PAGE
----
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orangutan orphan on tree

FOUR PAWS helps oRANGUTAN orphans

Reintroduction program for rescued orangutans in Borneo

Orangutans in Indonesia are severely threatened by extinction through deforestation and shrinking habitats. They are victims of the palm oil, tropical timber, and coal industries. On palm oil plantations they are often killed for money, as they are considered to be "crop thieves." The killing of these great animals leaves many vulnerable orangutan orphans exposed in the rainforest, and many end up being illegally sold by animal dealers as pets.

So much of Borneo’s forest has now been destroyed that the International Union for Conservation of Nature (IUCN) officially classified the Borneo orangutan as critically endangered at the beginning of 2016. Recent studies show that the orangutan population in Borneo has shrunk by 80 percent and without serious and immediate protection they will be doomed to extinction within three orangutan generations. 

Human land use destroying orangutan habitat

As a result of their shrinking habitat, orangutan mothers are increasingly confronted by human beings. Many mother apes do not survive these encounters and as a result their children become orphans. For years, FOUR PAWS has been fighting against the extermination of these beautiful great apes. Unlike many other mammals, an orangutan does not come into the world fully developed. Like a human, they have to learn. Therefore, together with our Indonesian partner organization Jejak Pulang, we have built a forest school for orphaned orangutans where they are cared for and trained by humans over several years in order to be released again into the wild as self-sufficient adults.       

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The orangutan forest school

The education of orangutan orphans takes several years. The process demonstrates how closely humans and apes resemble each other, as orangutan children don't reach adulthood until they're around 14 years old. Education begins in infancy or early childhood and continues until the orangutan is old enough to come to terms with living alone in the wild. This means that training a single orangutan orphan typically takes over ten years.

The rehabilitation process in the FOUR PAWS Orangutan Forest School is aligned with the natural development of immature orangutans and follows a science-based curriculum. Most confiscated orangutans are orphans younger than 5 years old. As infants, these orangutans are too young to be released and cannot live independently; they still need (human) surrogate mothers and dedicated nurturing before they can fend for themselves in the wild.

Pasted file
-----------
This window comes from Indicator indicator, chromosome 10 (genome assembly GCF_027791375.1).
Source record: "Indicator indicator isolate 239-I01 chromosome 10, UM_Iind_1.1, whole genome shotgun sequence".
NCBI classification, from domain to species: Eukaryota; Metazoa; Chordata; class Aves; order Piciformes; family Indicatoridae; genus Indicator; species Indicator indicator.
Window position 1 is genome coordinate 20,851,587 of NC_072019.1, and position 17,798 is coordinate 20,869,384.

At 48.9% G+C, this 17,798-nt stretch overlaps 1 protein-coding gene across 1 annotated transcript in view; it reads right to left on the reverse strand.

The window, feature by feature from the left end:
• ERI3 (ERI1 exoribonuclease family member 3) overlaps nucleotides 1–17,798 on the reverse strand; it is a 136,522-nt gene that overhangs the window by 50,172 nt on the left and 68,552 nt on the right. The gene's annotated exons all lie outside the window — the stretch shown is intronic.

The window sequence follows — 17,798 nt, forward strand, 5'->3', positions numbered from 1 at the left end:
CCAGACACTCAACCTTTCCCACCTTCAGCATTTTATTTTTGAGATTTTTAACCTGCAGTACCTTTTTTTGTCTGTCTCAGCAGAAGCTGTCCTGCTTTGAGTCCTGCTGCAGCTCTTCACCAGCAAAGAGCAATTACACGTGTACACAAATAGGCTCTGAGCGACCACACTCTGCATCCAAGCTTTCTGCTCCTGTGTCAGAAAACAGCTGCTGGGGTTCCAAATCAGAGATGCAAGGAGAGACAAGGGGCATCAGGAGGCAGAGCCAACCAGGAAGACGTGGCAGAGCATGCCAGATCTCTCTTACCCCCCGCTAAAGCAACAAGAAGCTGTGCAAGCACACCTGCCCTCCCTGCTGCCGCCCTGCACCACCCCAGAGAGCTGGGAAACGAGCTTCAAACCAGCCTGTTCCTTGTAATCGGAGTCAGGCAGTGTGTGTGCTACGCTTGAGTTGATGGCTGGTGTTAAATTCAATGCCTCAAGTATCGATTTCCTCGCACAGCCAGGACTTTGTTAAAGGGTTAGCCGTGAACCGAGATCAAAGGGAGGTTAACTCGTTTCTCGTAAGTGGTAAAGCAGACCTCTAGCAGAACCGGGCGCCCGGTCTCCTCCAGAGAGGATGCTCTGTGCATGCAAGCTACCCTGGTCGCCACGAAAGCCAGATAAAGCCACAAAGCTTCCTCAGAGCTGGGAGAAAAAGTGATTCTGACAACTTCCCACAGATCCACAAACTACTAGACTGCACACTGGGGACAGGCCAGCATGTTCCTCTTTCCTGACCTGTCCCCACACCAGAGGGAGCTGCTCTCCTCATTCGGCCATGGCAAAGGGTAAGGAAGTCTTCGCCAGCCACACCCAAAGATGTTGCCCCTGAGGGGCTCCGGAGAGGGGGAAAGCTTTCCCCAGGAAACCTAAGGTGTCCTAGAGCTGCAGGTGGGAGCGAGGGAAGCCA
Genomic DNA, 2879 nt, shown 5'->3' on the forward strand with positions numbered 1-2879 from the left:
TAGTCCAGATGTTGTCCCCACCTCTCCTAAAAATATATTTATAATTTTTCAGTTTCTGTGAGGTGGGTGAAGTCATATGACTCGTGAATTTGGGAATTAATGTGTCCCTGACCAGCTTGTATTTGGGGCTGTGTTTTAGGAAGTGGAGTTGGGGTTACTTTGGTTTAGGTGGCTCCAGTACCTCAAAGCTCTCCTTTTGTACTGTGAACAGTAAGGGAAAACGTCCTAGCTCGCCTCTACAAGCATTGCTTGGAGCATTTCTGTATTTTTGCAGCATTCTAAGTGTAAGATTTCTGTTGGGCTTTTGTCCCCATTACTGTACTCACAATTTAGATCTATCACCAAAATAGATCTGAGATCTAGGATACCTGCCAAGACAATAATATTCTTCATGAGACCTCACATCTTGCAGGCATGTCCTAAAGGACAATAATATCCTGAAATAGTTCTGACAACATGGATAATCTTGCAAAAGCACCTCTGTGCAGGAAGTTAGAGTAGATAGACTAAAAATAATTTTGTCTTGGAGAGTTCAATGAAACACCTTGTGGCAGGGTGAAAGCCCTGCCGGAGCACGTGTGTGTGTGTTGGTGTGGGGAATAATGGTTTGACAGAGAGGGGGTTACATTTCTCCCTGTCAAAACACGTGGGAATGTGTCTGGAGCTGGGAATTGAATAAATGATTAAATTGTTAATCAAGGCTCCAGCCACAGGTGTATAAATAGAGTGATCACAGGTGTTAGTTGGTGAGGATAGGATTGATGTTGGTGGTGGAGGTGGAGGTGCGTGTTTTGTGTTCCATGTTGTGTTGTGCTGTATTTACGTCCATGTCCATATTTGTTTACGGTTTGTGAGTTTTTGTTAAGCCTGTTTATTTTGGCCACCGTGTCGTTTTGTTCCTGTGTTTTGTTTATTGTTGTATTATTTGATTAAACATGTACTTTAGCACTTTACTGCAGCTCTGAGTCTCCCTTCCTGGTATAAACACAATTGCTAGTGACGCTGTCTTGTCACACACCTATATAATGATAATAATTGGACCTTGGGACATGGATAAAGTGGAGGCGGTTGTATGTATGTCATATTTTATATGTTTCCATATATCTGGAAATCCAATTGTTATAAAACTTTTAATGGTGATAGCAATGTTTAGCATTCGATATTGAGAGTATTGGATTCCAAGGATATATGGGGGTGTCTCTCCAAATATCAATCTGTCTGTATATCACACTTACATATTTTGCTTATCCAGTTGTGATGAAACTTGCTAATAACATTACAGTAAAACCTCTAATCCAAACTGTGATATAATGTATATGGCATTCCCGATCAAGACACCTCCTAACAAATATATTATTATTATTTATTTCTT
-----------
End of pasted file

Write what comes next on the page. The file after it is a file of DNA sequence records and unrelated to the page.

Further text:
Human substitute mothers for ape youngsters

It is when they are very small that close contact to an attachment figure is especially important. Like human children, our baby orphans and youngsters need a mother. Because their own mother can no longer take on this role, we have a team of human substitute mothers who lovingly take care of the little ones. At the same time, contact with other orangutan children is crucial for their development. We enable the young apes to lead a normal life in the rainforest, with one exception – their mother is a human.

Every day they spend most of the day with members of the same species in the forest. They learn by imitation from their substitute mothers as well as from other apes. Their real mothers would teach them in a similar way. This freedom allows us to prepare the amimals in the best possible way for life in the rainforest. The older they become, the more their substitute mothers and fathers let them go and allow them to independently discover the forest for themselves.    

First orangutan orphan in the forest school

The first orangutan orphan has already moved into our forest school in East Kalimantan. His mother was found killed on a palm oil plantation and local villagers took care of the little one. At around eight months old, he was confiscated by the Indonesian authorities and handed over to our partner organization Jejak Pulang. We named the little one Gonda. Little Gonda will spend the next decade in our care and hopefully, as an adult, he will help aid in the survival of the orangutan population on Borneo.